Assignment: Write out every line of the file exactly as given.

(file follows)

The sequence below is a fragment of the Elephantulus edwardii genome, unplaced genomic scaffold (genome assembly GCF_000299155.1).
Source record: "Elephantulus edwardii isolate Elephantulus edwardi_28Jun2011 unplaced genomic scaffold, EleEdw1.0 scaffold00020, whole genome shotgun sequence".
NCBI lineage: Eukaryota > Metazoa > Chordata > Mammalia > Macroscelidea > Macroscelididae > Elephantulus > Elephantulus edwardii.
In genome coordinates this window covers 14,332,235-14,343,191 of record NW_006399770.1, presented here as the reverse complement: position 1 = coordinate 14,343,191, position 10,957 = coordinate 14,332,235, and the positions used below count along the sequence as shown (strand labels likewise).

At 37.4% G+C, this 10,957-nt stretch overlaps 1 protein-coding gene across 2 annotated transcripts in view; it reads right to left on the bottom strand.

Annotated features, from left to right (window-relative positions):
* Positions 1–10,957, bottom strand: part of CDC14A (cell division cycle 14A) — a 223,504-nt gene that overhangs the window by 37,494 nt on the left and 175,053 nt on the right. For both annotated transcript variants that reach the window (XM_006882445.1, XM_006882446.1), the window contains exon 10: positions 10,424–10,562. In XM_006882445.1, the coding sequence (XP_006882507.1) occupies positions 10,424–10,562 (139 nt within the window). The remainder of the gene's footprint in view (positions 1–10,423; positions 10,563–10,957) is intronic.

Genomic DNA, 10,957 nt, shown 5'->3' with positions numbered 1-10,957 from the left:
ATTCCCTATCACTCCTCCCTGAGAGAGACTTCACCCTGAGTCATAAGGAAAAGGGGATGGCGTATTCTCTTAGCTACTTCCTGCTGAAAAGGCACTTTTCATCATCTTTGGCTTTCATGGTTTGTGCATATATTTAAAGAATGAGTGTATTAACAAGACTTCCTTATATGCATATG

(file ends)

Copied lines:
The sequence below is a fragment of the Elephantulus edwardii genome, unplaced genomic scaffold (genome assembly GCF_000299155.1).
Source record: "Elephantulus edwardii isolate Elephantulus edwardi_28Jun2011 unplaced genomic scaffold, EleEdw1.0 scaffold00020, whole genome shotgun sequence".
NCBI lineage: Eukaryota > Metazoa > Chordata > Mammalia > Macroscelidea > Macroscelididae > Elephantulus > Elephantulus edwardii.
In genome coordinates this window covers 14,332,235-14,343,191 of record NW_006399770.1, presented here as the reverse complement: position 1 = coordinate 14,343,191, position 10,957 = coordinate 14,332,235, and the positions used below count along the sequence as shown (strand labels likewise).

At 37.4% G+C, this 10,957-nt stretch overlaps 1 protein-coding gene across 2 annotated transcripts in view; it reads right to left on the bottom strand.

Annotated features, from left to right (window-relative positions):
* Positions 1–10,957, bottom strand: part of CDC14A (cell division cycle 14A) — a 223,504-nt gene that overhangs the window by 37,494 nt on the left and 175,053 nt on the right. For both annotated transcript variants that reach the window (XM_006882445.1, XM_006882446.1), the window contains exon 10: positions 10,424–10,562. In XM_006882445.1, the coding sequence (XP_006882507.1) occupies positions 10,424–10,562 (139 nt within the window). The remainder of the gene's footprint in view (positions 1–10,423; positions 10,563–10,957) is intronic.

Genomic DNA, 10,957 nt, shown 5'->3' with positions numbered 1-10,957 from the left:
ATTCCCTATCACTCCTCCCTGAGAGAGACTTCACCCTGAGTCATAAGGAAAAGGGGATGGCGTATTCTCTTAGCTACTTCCTGCTGAAAAGGCACTTTTCATCATCTTTGGCTTTCATGGTTTGTGCATATATTTAAAGAATGAGTGTATTAACAAGACTTCCTTATATGCATATG